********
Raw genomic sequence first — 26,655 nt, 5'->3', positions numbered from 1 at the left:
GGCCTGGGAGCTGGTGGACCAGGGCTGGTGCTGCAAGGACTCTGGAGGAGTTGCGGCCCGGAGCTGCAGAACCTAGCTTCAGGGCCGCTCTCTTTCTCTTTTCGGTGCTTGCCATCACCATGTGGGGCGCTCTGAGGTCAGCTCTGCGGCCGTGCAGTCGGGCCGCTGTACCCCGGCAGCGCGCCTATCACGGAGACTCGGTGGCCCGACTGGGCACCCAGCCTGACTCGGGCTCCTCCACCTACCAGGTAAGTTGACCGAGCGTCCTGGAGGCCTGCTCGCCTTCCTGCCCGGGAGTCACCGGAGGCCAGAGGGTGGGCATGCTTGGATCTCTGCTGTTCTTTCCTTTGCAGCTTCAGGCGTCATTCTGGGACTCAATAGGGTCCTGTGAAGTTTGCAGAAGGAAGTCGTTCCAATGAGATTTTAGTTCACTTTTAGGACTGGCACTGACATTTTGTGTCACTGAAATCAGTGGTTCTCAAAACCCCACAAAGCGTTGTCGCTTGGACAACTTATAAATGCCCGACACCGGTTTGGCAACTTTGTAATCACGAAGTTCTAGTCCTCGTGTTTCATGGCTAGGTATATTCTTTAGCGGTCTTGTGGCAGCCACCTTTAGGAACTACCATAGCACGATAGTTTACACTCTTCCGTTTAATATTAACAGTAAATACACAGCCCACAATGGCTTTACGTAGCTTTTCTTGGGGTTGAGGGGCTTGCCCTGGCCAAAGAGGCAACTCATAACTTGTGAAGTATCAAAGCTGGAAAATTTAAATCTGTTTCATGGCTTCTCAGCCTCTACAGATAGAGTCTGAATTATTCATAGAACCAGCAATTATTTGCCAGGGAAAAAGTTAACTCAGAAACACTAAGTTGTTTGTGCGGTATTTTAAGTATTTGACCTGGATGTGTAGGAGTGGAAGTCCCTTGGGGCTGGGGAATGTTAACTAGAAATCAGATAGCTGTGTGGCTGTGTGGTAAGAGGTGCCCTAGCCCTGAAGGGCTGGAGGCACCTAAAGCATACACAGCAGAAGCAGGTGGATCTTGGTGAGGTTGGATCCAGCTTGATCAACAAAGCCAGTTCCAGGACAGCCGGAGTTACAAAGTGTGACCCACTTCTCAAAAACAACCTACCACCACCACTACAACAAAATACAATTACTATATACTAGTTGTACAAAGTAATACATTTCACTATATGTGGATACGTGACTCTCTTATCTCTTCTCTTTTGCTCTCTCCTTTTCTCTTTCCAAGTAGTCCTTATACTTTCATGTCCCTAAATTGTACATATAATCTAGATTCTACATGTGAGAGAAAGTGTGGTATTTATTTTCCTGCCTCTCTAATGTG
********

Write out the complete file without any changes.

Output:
Raw genomic sequence first — 26,655 nt, 5'->3', positions numbered from 1 at the left:
GGCCTGGGAGCTGGTGGACCAGGGCTGGTGCTGCAAGGACTCTGGAGGAGTTGCGGCCCGGAGCTGCAGAACCTAGCTTCAGGGCCGCTCTCTTTCTCTTTTCGGTGCTTGCCATCACCATGTGGGGCGCTCTGAGGTCAGCTCTGCGGCCGTGCAGTCGGGCCGCTGTACCCCGGCAGCGCGCCTATCACGGAGACTCGGTGGCCCGACTGGGCACCCAGCCTGACTCGGGCTCCTCCACCTACCAGGTAAGTTGACCGAGCGTCCTGGAGGCCTGCTCGCCTTCCTGCCCGGGAGTCACCGGAGGCCAGAGGGTGGGCATGCTTGGATCTCTGCTGTTCTTTCCTTTGCAGCTTCAGGCGTCATTCTGGGACTCAATAGGGTCCTGTGAAGTTTGCAGAAGGAAGTCGTTCCAATGAGATTTTAGTTCACTTTTAGGACTGGCACTGACATTTTGTGTCACTGAAATCAGTGGTTCTCAAAACCCCACAAAGCGTTGTCGCTTGGACAACTTATAAATGCCCGACACCGGTTTGGCAACTTTGTAATCACGAAGTTCTAGTCCTCGTGTTTCATGGCTAGGTATATTCTTTAGCGGTCTTGTGGCAGCCACCTTTAGGAACTACCATAGCACGATAGTTTACACTCTTCCGTTTAATATTAACAGTAAATACACAGCCCACAATGGCTTTACGTAGCTTTTCTTGGGGTTGAGGGGCTTGCCCTGGCCAAAGAGGCAACTCATAACTTGTGAAGTATCAAAGCTGGAAAATTTAAATCTGTTTCATGGCTTCTCAGCCTCTACAGATAGAGTCTGAATTATTCATAGAACCAGCAATTATTTGCCAGGGAAAAAGTTAACTCAGAAACACTAAGTTGTTTGTGCGGTATTTTAAGTATTTGACCTGGATGTGTAGGAGTGGAAGTCCCTTGGGGCTGGGGAATGTTAACTAGAAATCAGATAGCTGTGTGGCTGTGTGGTAAGAGGTGCCCTAGCCCTGAAGGGCTGGAGGCACCTAAAGCATACACAGCAGAAGCAGGTGGATCTTGGTGAGGTTGGATCCAGCTTGATCAACAAAGCCAGTTCCAGGACAGCCGGAGTTACAAAGTGTGACCCACTTCTCAAAAACAACCTACCACCACCACTACAACAAAATACAATTACTATATACTAGTTGTACAAAGTAATACATTTCACTATATGTGGATACGTGACTCTCTTATCTCTTCTCTTTTGCTCTCTCCTTTTCTCTTTCCAAGTAGTCCTTATACTTTCATGTCCCTAAATTGTACATATAATCTAGATTCTACATGTGAGAGAAAGTGTGGTATTTATTTTCCTGCCTCTCTAATGTG